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Mohamed Elmaazi 3 May 2023

Julian Assange in Belmarsh for fourth consecutive World Press Freedom Day

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Julian Assange, the award-winning journalist, editor and publisher of WikiLeaks, is spending his fourth consecutive World Press Freedom Day incarcerated in London’s Belmarsh prison.

 

The Australian-born technologist, who has been a union member of Australia’s Media Entertainment Arts Alliance (MEAA) since 2007, continues to challenge a US extradition request for him to face charges under their antiquated and draconian 1917 Espionage Act.

 

Assange faces 175 years in a US prison for his role in obtaining and publishing a series of documents leaked to him, between 2009 and 2010, by US Army whistleblower Chelsea Manning. Known as the Iraq War logs, Afghanistan War diaries, Guantanamo Bay detainee files and US diplomatic cables, these publications exposed waste, fraud, abuse, torture, and murder — including that of civilians— committed by US forces and their allies.

 

Appeal at the High Court

 

 

The WikiLeaks founder, his family and his legal team continue to wait to hear whether the High Court will consider their latest appeals submitted in June 2022. The defence filed appeals against then-Home Secretary Priti Patel’s decision to grant his extradition as well as against aspects of the January 2021 decision of District Judge Vanessa Baraitser.

 

In 2021, Judge Baraitser ruled that Assange could not be extradited to the US because the combination of his being autistic along with the torture-like conditions facing him in US custody presented too great a risk that he would commit suicide. Baraitser, however, rejected all the other defence arguments against extradition. After US President Joe Biden’s Department of Justice (DoJ) appealed Baraitser’s refusal to extradite Assange — an appeal originally initiated by Donald Trump’s DoJ — and offered assurances to the UK High Court that Assange would be treated properly, the High Court agreed to reverse Baraitser’s decision.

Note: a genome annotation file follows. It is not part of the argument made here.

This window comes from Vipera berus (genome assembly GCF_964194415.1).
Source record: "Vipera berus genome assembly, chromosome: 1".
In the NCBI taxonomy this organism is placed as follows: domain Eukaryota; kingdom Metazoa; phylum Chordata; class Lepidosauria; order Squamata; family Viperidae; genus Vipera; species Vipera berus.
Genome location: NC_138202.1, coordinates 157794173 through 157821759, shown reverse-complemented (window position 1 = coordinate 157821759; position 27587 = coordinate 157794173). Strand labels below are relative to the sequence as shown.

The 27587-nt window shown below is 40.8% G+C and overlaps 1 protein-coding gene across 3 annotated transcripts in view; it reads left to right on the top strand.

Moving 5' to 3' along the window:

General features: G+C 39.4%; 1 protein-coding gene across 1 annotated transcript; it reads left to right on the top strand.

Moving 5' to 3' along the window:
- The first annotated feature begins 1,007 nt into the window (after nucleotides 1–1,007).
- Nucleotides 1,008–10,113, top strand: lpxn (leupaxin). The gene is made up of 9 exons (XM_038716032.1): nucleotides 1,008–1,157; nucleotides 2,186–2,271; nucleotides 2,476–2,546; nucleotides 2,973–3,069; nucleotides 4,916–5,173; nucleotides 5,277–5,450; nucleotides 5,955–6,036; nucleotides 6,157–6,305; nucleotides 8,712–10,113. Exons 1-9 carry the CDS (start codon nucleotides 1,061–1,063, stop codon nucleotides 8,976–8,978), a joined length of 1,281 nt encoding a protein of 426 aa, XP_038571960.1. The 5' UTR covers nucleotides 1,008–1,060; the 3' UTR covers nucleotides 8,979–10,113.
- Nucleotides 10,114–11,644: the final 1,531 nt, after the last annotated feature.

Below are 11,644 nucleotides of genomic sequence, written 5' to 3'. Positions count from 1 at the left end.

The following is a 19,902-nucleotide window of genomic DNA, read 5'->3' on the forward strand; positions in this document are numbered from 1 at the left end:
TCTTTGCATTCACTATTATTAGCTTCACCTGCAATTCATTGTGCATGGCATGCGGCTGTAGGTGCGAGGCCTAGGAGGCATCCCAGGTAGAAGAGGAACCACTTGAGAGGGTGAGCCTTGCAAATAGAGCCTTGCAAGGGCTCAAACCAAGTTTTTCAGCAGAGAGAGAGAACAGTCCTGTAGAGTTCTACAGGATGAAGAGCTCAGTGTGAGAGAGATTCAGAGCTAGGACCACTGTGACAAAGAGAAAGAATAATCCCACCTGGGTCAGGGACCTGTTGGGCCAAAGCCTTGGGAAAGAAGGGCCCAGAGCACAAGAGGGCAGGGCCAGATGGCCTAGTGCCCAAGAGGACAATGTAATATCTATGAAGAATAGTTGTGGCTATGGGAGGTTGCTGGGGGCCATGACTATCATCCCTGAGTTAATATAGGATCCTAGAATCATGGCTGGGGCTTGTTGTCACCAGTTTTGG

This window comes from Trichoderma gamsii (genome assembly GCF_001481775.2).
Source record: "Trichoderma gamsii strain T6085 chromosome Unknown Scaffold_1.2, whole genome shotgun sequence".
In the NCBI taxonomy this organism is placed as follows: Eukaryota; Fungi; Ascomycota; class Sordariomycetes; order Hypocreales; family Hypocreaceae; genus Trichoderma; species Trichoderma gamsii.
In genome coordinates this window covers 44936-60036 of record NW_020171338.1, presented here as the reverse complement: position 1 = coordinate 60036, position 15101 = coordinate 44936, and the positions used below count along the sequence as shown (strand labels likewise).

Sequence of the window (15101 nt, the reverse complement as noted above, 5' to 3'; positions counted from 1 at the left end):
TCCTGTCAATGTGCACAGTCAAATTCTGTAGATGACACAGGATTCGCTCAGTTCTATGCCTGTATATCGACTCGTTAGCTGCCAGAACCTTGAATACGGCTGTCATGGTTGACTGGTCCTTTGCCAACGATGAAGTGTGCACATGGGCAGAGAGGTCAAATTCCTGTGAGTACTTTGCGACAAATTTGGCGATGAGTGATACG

The current appeals lodged by the defence include submissions that Baraitser erred when she dismissed arguments that:

  1. the US prosecution violates the right to free speech and the rights of a free press protected under Article 10 of the European Convention on Human Rights;
  2. the US prosecution is politically motivated; and
  3. the US extradition request violates the UK-US extradition treaty because it is for political offences.

There is also fresh evidence of a CIA-plot to kidnap and assassinate Assange while he was an asylee in the Ecuadorian embassy as well as further evidence of CIA-sponsored surveillance and recording of all of his private communications, including his privileged legal communications — written and verbal, which Judge Baraitser either wasn’t aware of at the time, ignored or gave insufficient weight to.

 

Despite Biden’s promises to move away from Trump’s attacks on the press and despite the fact that the worst state abuses in this case appear to have been committed by the Trump administration, Biden has continued with this extradition request. The request is a political decision, he could choose to drop it, but he has chosen not to. The media coverage of Assange’s case, compared say to when Trump insulted and later banned from the White House a CNN journalist who interrupted him and refused to relinquish a microphone, is quite noticeable. There has been far less aggressive coverage of the prosecution and persecution of Assange than one would expect given the wide-ranging implications of this case.

 

Using Espionage Laws to Target Whistleblowers

 

 

The US Espionage Act was ostensibly passed to help protect the country against German spies during the First World War. Although it was ultimately used to round up and imprison thousands of anti-war protesters by the government of Woodrow Wilson. The law would largely fall into disuse until US President Richard Nixon revived it to prosecute the leakers behind the “Pentagon Papers”— Daniel Ellsberg and Anthony J. Russo Jr. — who exposed decades of lies in relation to US-Vietnam relations.

 

The Governments of George W. Bush, Barack Obama and Donald Trump once again used the Espionage Act to go after whistleblowers, with Obama using the Act to target whistleblowers more than all previous presidents combined.

 

Crossing the Rubicon to Prosecute Journalists and Publishers

 

 

Yet, the prosecution of Assange for his role in obtaining and publishing so called “national defence” information represents the first time in US history that this law is being used to prosecute a publisher.